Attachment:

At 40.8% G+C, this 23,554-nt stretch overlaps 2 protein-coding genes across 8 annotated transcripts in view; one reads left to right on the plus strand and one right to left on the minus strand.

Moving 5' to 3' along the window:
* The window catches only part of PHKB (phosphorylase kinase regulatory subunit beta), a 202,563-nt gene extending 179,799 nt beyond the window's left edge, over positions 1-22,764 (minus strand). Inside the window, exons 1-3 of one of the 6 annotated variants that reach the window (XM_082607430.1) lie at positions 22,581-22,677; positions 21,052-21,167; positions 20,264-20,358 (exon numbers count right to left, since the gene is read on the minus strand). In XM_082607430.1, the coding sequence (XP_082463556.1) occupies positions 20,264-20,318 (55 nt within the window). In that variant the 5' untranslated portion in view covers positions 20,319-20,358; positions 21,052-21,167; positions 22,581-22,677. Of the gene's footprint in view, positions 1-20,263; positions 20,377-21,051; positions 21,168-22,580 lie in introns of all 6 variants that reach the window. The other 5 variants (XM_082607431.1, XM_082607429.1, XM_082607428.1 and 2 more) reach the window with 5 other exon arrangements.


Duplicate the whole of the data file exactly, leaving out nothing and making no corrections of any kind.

At 40.8% G+C, this 23,554-nt stretch overlaps 2 protein-coding genes across 8 annotated transcripts in view; one reads left to right on the plus strand and one right to left on the minus strand.

Moving 5' to 3' along the window:
* The window catches only part of PHKB (phosphorylase kinase regulatory subunit beta), a 202,563-nt gene extending 179,799 nt beyond the window's left edge, over positions 1-22,764 (minus strand). Inside the window, exons 1-3 of one of the 6 annotated variants that reach the window (XM_082607430.1) lie at positions 22,581-22,677; positions 21,052-21,167; positions 20,264-20,358 (exon numbers count right to left, since the gene is read on the minus strand). In XM_082607430.1, the coding sequence (XP_082463556.1) occupies positions 20,264-20,318 (55 nt within the window). In that variant the 5' untranslated portion in view covers positions 20,319-20,358; positions 21,052-21,167; positions 22,581-22,677. Of the gene's footprint in view, positions 1-20,263; positions 20,377-21,051; positions 21,168-22,580 lie in introns of all 6 variants that reach the window. The other 5 variants (XM_082607431.1, XM_082607429.1, XM_082607428.1 and 2 more) reach the window with 5 other exon arrangements.